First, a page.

What SPF Is Best for the Beach?

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Everyone knows that you need to wear sunscreen when you go to the beach. Unfortunately, no one seems to know how much sunscreen you need or what SPF to use.

The last time I went into a store, I saw sunscreen with SPF 100. I didn’t know that they could go higher than SPF 60. Instead of wasting money on a product that I don’t need, I wanted to find out what SPF I should use.

What Does the SPF Rating Mean?

What SPF is best for the beach? Most consumers don’t even know what the SPF rating on the sunscreen means. People often purchase the bottle with the highest number. Before explaining what SPF rating you should look for, I should explain how these ratings work.

I always thought that the SPF rating referred to the amount of time that you can spend in the sun before getting burnt. It turns out that the SPF rating is simply a measurement of how much UV radiation is needed to cause a sunburn on the protected skin compared to unprotected skin.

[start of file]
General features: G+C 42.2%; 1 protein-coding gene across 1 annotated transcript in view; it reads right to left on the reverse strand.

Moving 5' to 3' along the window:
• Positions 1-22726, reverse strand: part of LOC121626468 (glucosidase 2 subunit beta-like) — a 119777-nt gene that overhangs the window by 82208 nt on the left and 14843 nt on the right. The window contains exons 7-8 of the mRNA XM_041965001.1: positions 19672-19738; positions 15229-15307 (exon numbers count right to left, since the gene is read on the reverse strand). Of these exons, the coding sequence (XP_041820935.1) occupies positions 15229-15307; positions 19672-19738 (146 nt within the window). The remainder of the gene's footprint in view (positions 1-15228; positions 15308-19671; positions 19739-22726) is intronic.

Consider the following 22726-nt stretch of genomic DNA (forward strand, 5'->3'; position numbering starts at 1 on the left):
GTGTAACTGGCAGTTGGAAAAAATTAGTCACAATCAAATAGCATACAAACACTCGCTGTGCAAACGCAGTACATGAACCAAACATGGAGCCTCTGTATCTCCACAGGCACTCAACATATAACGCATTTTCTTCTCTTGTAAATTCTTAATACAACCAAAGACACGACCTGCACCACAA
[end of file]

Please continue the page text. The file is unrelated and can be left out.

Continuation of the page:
Instead of allowing you to stay outside for 15 hours, an SPF 15 sunscreen provides 15 times the amount of protection compared to not wearing sunscreen at all.

If it normally takes me an hour to get burnt without wearing sunscreen, SPF 15 lotion should allow me to stay outside for 15 hours without getting sunburned. However, you also need to account for changes in solar activity. During the peak hours of 10 AM to 2 PM, the sun delivers stronger UV rays.

tanning at the beach

Why Should You Buy a Broad-Spectrum Sunscreen?

Along with the SPF rating, you may see some sunscreens labeled as offering broad-spectrum protection. Broad spectrum is not another marketing term. It really does make a difference in protecting against harmful rays from the sun.

There are two types of light rays that you should be concerned about: UVA and UVB rays. Both UVA and UVB rays can cause skin cancer. However, UVB rays are the main cause of sunburn.

While all sunscreens are designed to protect against the UVB rays, not all sunscreens offer UVA protection. Only the sunscreens labeled as providing broad-spectrum protection can shield against the UVA rays.